Between Clark’s leathery tan and multiple chins and Ellen’s surprising amount of preservation, Ed and Christina work out their marriage issues and they all go to Not-Disneyland. What I wouldn’t give for John Candy to suck air through his teeth for the rest of the film. No, instead we get another means to fake us out with an anti-climax. One of Ed’s business rivals gets the last seat on the big rollercoaster at the park. It is the only ride they came for. Because travelling two thousand miles and some change for a single ride shows the intellect of a man who would probably need diagrams to even know how to conceive a child, much less raise them to be anything more than the kind of people who would find this entertaining. He tries to reason with his adversary, and he tells him and his family to fuck off. My stomach drops. It is at that moment that I connect with this family; the audience are the Griswolds. We have been lead along this murky and shit-encrusted trail for God knows how long at this point, only to meet a fleshy roadblock. A fight breaks out, ensued by a punch square to the cheek. Catharsis ensues and I punch the air, letting the reserves for my contempt flow into the screen and fuel the carnage. It’s funny because it’s violent.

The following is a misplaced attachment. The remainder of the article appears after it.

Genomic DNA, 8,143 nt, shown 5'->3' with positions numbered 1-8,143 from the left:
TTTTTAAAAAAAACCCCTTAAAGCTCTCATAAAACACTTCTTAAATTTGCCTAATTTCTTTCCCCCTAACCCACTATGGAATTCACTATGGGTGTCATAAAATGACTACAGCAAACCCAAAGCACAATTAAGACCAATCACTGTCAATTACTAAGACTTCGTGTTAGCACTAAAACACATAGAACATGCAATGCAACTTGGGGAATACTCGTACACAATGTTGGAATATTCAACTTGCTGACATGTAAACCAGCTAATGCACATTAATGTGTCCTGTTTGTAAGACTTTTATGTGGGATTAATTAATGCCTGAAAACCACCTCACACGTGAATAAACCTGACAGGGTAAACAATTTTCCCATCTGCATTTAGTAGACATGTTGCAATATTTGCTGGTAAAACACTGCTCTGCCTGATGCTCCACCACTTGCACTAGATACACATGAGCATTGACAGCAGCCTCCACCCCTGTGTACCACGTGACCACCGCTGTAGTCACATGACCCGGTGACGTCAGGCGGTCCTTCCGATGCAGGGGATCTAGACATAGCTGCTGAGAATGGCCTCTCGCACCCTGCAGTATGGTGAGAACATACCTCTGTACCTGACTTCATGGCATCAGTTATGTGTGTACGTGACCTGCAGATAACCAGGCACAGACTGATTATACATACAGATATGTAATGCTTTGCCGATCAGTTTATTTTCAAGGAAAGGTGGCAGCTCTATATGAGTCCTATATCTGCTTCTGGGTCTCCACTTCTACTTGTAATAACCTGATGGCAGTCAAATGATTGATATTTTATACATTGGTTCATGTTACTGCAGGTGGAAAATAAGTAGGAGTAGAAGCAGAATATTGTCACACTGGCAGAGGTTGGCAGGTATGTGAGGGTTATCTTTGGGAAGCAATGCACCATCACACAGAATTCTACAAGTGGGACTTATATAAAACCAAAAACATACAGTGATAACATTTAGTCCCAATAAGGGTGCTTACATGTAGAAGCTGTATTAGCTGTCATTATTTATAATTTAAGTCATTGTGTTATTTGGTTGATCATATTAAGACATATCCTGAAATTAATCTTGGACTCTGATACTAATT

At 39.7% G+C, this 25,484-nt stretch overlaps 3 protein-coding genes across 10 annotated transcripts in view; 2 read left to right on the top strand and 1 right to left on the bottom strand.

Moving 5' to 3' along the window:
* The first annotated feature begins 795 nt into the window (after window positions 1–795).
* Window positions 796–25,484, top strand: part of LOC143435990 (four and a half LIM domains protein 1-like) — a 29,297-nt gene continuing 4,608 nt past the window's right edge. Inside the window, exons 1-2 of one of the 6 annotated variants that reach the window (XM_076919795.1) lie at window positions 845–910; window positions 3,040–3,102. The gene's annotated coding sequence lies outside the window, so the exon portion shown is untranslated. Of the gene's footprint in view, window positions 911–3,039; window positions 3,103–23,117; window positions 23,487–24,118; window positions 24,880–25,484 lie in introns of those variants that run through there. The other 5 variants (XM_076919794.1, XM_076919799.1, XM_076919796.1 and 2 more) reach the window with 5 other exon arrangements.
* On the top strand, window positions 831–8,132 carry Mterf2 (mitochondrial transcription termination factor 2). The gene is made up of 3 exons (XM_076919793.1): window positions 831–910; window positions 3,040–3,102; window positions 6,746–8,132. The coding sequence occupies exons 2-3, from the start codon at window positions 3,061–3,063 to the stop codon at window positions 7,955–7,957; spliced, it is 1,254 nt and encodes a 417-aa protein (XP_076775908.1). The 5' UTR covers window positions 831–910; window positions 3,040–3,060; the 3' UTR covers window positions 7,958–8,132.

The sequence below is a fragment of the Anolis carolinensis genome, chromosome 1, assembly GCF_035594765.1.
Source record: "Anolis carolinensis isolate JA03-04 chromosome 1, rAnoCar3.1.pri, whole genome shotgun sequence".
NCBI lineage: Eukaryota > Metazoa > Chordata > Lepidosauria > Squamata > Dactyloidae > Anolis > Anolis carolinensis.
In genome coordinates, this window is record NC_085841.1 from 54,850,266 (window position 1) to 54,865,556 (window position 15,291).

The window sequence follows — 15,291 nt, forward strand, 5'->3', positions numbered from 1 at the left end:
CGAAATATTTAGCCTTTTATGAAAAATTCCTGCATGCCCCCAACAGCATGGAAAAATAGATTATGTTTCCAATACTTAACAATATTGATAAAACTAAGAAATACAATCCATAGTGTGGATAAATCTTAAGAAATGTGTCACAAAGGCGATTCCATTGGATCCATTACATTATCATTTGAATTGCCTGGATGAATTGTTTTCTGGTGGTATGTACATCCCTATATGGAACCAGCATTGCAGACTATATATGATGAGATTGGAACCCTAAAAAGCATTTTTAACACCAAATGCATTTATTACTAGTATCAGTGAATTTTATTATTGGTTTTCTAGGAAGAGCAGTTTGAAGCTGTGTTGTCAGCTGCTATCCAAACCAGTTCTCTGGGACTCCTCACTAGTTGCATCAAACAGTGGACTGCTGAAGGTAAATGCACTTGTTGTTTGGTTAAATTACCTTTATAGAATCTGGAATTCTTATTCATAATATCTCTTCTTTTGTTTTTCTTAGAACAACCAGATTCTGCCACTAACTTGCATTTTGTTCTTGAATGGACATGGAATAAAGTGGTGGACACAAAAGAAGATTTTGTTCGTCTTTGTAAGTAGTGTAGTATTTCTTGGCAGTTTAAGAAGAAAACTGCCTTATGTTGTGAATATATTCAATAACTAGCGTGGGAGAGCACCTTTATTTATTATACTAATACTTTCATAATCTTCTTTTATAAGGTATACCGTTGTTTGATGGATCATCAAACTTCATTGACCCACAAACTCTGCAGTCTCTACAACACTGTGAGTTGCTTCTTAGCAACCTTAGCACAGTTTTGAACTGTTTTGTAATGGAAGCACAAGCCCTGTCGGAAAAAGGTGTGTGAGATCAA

They got on the ride, it breaks and Ed and Christina decide to go to Paris anyway, because I doubt that they would have agreed to this film without some kind of hefty compensation. It is here that I show my hand with the end credits, with Mystikal doing his best James Brown impression being played over it. I have seen utter trash doing this, even before this blog came into being. Movie 43 left me drained upon finishing it. The Tree Of Life gave me nothing but two shifted watch hands for my effort in sitting through it. That’s My Boy made me question if I would ever laugh again. The Great Gatsby had me feel genuine betrayal for the first time ever. This film rolled a combine harvester over all of those fields of emotions. I would normally be thankful for the destruction of such cancerous products, if it hadn’t force-fed me the concoction that spewed forth. Home was an incessantly annoying drudge of a watch, but even it didn’t have this lingering defeatism instilled in me by its end. It may not be in canon with the rest of the franchise for much longer, but it still pierces my memories of watching those movies as a kid. One of the benefits of being raised by an 80’s kid is that I grew a serious fondness for John Hughes. Now, I just hope that they don’t have movie theatres in heaven so that he and Harold Ramis don’t have to see what their beloved creation has been reduced to. I finally found it: A film that could break me. I must now rinse my mind with a fellow critic’s views on the film to restore my sanity, and binge on David Fincher to remind myself of why I watch movies in the first place. I fear I may end up quitting this entire enterprise if I don’t. It’s funny because it’s true.